Constitutional truths brought home to KZN learners
The South African Constitution is not an end it itself and is not intended on its own to create a more – or less – just society; instead it provides every South African some of the tools they can utilise to fight for the achievement of social justice.
This was the message Pierre de Vos, from UCT’s Department of Public Law, delivered recently to 250 learners at St Anne’s Diocesan College, a school situated in the KwaZulu-Natal midlands. De Vos’s talk formed part of the school’s Awareness Week, which was organised by matric pupils from the school.
According to Funmi Afolayan, one of the organisers, Awareness Week is an attempt to “stop the prejudices that I see around me”. Learners raised the funds and arranged the programme on their own.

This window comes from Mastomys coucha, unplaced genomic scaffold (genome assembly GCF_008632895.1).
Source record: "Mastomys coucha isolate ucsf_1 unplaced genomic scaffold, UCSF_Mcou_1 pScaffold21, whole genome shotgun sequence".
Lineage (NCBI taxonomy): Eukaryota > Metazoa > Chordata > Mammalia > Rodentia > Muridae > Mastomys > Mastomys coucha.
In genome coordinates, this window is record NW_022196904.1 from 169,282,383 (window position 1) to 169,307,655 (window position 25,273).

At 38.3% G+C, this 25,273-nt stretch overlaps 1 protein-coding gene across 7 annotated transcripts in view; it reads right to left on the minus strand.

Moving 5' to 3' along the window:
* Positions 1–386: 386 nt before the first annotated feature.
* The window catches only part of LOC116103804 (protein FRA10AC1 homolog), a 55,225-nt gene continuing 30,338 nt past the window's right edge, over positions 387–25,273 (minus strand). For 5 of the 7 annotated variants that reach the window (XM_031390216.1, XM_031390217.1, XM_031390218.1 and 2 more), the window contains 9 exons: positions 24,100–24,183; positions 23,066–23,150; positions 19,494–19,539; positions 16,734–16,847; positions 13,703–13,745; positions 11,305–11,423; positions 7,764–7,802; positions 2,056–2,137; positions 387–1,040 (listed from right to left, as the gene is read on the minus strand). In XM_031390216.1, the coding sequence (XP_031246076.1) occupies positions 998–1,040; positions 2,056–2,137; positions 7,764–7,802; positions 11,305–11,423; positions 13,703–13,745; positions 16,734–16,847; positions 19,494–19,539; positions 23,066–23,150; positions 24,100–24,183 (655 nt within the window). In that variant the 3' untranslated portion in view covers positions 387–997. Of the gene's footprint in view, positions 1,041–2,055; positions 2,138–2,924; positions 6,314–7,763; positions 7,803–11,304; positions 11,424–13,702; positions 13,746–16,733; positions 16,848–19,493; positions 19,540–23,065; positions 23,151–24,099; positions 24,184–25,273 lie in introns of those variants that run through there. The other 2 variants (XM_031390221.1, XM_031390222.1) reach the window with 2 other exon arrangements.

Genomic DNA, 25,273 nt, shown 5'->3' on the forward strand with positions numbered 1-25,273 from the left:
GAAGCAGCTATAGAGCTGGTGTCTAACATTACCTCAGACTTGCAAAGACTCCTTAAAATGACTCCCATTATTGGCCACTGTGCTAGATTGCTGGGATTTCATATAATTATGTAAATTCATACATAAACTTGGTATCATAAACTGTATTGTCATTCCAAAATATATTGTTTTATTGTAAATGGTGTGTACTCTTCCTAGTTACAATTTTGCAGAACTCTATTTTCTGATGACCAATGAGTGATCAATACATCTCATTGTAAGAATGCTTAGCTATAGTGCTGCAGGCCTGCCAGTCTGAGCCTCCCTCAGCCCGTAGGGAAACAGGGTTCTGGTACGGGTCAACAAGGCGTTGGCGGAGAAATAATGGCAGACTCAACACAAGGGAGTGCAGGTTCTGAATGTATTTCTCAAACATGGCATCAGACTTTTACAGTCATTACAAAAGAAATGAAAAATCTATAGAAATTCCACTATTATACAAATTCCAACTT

In his talk De Vos related the way in which the Treatment Action Campaign (TAC) used a provision of the Constitution, guaranteeing the right of access to healthcare, to fight for the right of HIV positive people to receive antiretroviral drugs. He said the TAC was successful because it did not only rely on the court, but also mobilised tens of thousands of people to support its cause. This led to a change in government policy even before the Constitutional Court ruled in the TAC’s favour.